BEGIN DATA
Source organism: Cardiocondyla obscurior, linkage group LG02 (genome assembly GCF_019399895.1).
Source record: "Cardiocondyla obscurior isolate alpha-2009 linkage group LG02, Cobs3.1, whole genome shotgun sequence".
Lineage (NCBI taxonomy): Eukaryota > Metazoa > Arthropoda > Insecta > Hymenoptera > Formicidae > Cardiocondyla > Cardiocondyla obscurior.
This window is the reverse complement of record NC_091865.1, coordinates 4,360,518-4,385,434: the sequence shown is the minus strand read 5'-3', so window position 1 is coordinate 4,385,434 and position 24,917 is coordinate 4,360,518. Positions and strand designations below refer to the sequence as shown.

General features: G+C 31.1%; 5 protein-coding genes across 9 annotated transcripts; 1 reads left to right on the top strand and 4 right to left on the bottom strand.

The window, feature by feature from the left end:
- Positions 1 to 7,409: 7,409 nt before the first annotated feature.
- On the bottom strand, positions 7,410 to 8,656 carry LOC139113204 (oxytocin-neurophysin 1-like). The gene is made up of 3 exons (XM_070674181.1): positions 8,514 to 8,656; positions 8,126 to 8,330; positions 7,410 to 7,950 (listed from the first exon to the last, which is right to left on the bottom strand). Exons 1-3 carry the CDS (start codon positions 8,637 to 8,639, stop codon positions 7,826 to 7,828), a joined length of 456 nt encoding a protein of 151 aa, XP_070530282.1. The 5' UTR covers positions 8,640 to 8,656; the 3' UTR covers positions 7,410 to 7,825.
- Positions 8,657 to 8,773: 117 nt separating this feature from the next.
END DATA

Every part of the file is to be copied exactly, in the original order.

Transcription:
Source organism: Cardiocondyla obscurior, linkage group LG02 (genome assembly GCF_019399895.1).
Source record: "Cardiocondyla obscurior isolate alpha-2009 linkage group LG02, Cobs3.1, whole genome shotgun sequence".
Lineage (NCBI taxonomy): Eukaryota > Metazoa > Arthropoda > Insecta > Hymenoptera > Formicidae > Cardiocondyla > Cardiocondyla obscurior.
This window is the reverse complement of record NC_091865.1, coordinates 4,360,518-4,385,434: the sequence shown is the minus strand read 5'-3', so window position 1 is coordinate 4,385,434 and position 24,917 is coordinate 4,360,518. Positions and strand designations below refer to the sequence as shown.

General features: G+C 31.1%; 5 protein-coding genes across 9 annotated transcripts; 1 reads left to right on the top strand and 4 right to left on the bottom strand.

The window, feature by feature from the left end:
- Positions 1 to 7,409: 7,409 nt before the first annotated feature.
- On the bottom strand, positions 7,410 to 8,656 carry LOC139113204 (oxytocin-neurophysin 1-like). The gene is made up of 3 exons (XM_070674181.1): positions 8,514 to 8,656; positions 8,126 to 8,330; positions 7,410 to 7,950 (listed from the first exon to the last, which is right to left on the bottom strand). Exons 1-3 carry the CDS (start codon positions 8,637 to 8,639, stop codon positions 7,826 to 7,828), a joined length of 456 nt encoding a protein of 151 aa, XP_070530282.1. The 5' UTR covers positions 8,640 to 8,656; the 3' UTR covers positions 7,410 to 7,825.
- Positions 8,657 to 8,773: 117 nt separating this feature from the next.